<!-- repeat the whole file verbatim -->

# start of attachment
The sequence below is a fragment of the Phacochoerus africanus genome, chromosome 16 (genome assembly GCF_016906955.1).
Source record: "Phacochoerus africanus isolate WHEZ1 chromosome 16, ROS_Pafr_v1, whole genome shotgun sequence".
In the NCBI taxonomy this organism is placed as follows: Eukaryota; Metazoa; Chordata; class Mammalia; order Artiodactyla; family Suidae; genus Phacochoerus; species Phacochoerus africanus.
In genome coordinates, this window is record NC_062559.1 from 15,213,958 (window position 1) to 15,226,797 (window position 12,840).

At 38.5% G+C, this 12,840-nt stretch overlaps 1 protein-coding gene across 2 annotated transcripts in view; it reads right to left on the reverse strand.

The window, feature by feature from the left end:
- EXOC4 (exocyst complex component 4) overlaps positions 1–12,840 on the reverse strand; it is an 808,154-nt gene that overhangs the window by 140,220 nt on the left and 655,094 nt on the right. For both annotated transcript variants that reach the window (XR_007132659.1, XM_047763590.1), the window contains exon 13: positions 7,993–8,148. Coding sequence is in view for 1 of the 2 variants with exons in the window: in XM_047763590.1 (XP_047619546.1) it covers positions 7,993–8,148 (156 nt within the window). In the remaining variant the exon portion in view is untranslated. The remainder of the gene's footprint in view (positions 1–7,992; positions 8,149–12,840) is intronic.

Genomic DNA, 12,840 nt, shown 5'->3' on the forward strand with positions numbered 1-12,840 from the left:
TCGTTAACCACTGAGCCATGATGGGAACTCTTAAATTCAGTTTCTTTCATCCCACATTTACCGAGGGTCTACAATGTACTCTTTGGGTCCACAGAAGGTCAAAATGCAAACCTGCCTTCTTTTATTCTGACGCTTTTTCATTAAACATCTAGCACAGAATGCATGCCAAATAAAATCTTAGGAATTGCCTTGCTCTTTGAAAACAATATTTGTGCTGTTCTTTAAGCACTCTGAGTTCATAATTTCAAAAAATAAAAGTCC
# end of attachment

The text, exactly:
The sequence below is a fragment of the Phacochoerus africanus genome, chromosome 16 (genome assembly GCF_016906955.1).
Source record: "Phacochoerus africanus isolate WHEZ1 chromosome 16, ROS_Pafr_v1, whole genome shotgun sequence".
In the NCBI taxonomy this organism is placed as follows: Eukaryota; Metazoa; Chordata; class Mammalia; order Artiodactyla; family Suidae; genus Phacochoerus; species Phacochoerus africanus.
In genome coordinates, this window is record NC_062559.1 from 15,213,958 (window position 1) to 15,226,797 (window position 12,840).

At 38.5% G+C, this 12,840-nt stretch overlaps 1 protein-coding gene across 2 annotated transcripts in view; it reads right to left on the reverse strand.

The window, feature by feature from the left end:
- EXOC4 (exocyst complex component 4) overlaps positions 1–12,840 on the reverse strand; it is an 808,154-nt gene that overhangs the window by 140,220 nt on the left and 655,094 nt on the right. For both annotated transcript variants that reach the window (XR_007132659.1, XM_047763590.1), the window contains exon 13: positions 7,993–8,148. Coding sequence is in view for 1 of the 2 variants with exons in the window: in XM_047763590.1 (XP_047619546.1) it covers positions 7,993–8,148 (156 nt within the window). In the remaining variant the exon portion in view is untranslated. The remainder of the gene's footprint in view (positions 1–7,992; positions 8,149–12,840) is intronic.

Genomic DNA, 12,840 nt, shown 5'->3' on the forward strand with positions numbered 1-12,840 from the left:
TCGTTAACCACTGAGCCATGATGGGAACTCTTAAATTCAGTTTCTTTCATCCCACATTTACCGAGGGTCTACAATGTACTCTTTGGGTCCACAGAAGGTCAAAATGCAAACCTGCCTTCTTTTATTCTGACGCTTTTTCATTAAACATCTAGCACAGAATGCATGCCAAATAAAATCTTAGGAATTGCCTTGCTCTTTGAAAACAATATTTGTGCTGTTCTTTAAGCACTCTGAGTTCATAATTTCAAAAAATAAAAGTCC